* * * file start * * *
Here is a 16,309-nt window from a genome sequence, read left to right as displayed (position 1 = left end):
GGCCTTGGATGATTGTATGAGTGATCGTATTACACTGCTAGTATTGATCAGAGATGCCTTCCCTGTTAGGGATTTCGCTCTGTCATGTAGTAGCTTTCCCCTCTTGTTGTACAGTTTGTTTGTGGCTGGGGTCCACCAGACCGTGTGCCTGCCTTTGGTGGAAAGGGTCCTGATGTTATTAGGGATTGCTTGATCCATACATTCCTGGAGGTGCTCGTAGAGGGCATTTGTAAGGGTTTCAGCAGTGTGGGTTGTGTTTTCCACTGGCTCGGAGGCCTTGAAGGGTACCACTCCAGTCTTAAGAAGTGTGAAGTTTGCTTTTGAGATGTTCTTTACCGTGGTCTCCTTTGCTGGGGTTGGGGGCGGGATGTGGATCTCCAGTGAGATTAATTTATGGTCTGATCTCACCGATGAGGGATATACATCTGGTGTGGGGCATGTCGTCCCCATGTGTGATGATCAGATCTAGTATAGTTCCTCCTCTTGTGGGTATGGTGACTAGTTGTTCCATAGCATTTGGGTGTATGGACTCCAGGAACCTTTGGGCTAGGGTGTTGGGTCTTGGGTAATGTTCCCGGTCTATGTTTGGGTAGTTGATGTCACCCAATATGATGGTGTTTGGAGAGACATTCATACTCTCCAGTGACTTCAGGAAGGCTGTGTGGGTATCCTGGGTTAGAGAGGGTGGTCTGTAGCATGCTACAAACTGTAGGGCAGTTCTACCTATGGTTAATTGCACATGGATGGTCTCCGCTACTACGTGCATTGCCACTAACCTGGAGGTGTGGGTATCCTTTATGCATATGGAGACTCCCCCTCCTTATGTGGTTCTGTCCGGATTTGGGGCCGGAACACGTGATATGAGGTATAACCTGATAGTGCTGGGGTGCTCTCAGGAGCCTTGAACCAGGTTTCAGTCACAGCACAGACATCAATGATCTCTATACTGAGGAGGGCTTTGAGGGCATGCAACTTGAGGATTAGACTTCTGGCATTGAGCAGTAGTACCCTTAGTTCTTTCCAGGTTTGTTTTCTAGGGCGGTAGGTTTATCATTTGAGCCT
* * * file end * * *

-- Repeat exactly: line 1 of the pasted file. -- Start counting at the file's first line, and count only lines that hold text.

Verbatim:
Here is a 16,309-nt window from a genome sequence, read left to right as displayed (position 1 = left end):